Had this calculator for some time now. Can’t remember how I got it, but it didn’t work as it ran on batteries and not solar power. I never had the time to open it up back in the day, so I stashed it in a storage banker’s box. I found it recently after looking for some supplies, and thought I would take a crack at it.
First things first. I needed to remove the six small screws located on the back of the unit. After removing the chassis, I replaced the LR44 type button Lithium batteries. Luckily, the unit did turn on, but unfortunately, the LCD display did not function correctly. When you test it for functionality, it is best to just use the number 8, since it uses all the lines that conform to the single contained area, like drawing two squares that connect one on top of the other. Unfortunately, the number 8 appeared as 7’s 5’s and 3’s in many of the areas on the screen. After taking a better look at the screen, I noticed that there were no cracks or leaks from the liquid crystal.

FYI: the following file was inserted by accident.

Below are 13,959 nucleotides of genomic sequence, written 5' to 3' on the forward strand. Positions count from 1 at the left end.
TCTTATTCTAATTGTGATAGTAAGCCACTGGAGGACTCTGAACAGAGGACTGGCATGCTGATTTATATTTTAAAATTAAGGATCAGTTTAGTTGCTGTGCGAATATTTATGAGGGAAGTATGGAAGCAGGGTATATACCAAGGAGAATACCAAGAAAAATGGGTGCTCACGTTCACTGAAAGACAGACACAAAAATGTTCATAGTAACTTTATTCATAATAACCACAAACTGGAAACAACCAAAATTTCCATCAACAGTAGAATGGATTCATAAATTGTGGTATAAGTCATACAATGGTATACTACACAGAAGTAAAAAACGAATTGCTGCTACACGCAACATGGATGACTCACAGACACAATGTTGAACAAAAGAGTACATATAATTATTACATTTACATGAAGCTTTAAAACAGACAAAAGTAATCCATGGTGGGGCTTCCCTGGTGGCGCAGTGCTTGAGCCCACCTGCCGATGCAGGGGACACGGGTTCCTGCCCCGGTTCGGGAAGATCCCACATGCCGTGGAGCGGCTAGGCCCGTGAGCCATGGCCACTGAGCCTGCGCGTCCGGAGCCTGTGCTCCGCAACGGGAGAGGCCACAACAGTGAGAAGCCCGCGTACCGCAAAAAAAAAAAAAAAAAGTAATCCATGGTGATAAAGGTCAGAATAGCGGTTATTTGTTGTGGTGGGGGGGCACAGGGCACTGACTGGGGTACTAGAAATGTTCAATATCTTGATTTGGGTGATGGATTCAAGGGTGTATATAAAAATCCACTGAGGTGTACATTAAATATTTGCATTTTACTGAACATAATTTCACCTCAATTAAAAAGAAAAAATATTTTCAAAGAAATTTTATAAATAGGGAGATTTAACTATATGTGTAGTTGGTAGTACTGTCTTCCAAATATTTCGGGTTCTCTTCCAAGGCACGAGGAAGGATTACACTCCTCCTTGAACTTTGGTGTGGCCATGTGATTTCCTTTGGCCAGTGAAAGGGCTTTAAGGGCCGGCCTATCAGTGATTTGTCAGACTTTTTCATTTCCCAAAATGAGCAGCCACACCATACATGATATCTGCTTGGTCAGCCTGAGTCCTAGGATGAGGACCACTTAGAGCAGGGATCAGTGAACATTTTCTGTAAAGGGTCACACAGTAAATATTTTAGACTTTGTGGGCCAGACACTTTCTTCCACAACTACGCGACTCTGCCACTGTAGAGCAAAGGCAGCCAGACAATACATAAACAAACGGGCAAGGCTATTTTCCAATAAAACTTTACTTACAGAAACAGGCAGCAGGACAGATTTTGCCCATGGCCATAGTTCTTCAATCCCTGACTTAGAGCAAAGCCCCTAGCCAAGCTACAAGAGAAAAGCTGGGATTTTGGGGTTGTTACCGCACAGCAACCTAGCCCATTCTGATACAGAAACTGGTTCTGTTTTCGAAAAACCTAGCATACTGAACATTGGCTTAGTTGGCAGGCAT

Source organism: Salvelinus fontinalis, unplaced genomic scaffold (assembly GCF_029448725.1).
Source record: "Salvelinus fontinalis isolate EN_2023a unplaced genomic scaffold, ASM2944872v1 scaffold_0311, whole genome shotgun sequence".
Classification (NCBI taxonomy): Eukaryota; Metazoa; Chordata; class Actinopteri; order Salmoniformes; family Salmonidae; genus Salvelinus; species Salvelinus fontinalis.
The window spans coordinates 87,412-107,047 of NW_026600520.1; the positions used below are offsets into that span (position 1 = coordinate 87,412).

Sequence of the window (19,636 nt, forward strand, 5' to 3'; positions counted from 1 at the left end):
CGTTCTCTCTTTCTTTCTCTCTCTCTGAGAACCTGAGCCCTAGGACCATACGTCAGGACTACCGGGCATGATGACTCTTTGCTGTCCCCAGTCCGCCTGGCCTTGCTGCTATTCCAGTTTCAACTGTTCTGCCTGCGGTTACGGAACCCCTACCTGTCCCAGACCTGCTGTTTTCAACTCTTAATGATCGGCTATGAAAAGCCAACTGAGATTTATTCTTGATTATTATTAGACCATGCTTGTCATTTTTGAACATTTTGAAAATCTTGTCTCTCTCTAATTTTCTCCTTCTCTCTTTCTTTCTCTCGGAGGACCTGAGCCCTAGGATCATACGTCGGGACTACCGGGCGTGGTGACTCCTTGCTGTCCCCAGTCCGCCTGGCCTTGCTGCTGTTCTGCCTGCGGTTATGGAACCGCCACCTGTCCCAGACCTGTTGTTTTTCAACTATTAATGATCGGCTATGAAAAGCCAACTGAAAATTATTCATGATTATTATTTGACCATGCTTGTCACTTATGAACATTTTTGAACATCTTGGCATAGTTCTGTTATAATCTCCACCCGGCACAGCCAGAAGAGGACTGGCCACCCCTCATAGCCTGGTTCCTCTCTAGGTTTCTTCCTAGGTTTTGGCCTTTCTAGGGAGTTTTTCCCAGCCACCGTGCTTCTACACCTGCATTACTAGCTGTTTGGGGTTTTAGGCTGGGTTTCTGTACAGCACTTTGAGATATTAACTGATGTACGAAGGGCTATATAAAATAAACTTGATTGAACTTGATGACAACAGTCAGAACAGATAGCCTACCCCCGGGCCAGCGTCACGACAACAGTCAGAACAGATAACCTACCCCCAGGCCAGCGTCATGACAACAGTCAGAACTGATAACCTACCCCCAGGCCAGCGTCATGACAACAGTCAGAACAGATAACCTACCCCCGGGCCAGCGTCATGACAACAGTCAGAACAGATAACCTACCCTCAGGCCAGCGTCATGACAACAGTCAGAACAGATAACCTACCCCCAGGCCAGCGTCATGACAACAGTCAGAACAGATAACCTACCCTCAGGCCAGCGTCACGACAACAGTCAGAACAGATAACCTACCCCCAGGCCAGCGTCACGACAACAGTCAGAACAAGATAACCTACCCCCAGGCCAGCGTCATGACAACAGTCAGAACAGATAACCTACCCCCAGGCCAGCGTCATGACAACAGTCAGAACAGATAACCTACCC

Since there was a number in each slot, I concluded that the ribbon cable was not severed. My next guess was that there was a part of the cable that wasn’t making a connection properly. I wasn’t sure where the connection issue was, whether it be on the circuit board or the LCD itself. So, I whipped out the old hair dryer and started to heat up both areas of the ribbon. The technique I used was to go in a circular motion pattern, that way you don’t overheat a specific area and destroy the components. I had to do this several times as I didn’t spend enough heating time on an area. Each time I ran the hair dryer, I spent twice that time letting the calculator cool down before testing it out. I also ended up heating the area directly on the LCD, as one of the digits was quite stubborn. Just remember to go in a circular pattern, and go SLOW. All of this has paid off, and now I have a fully functional calculator again!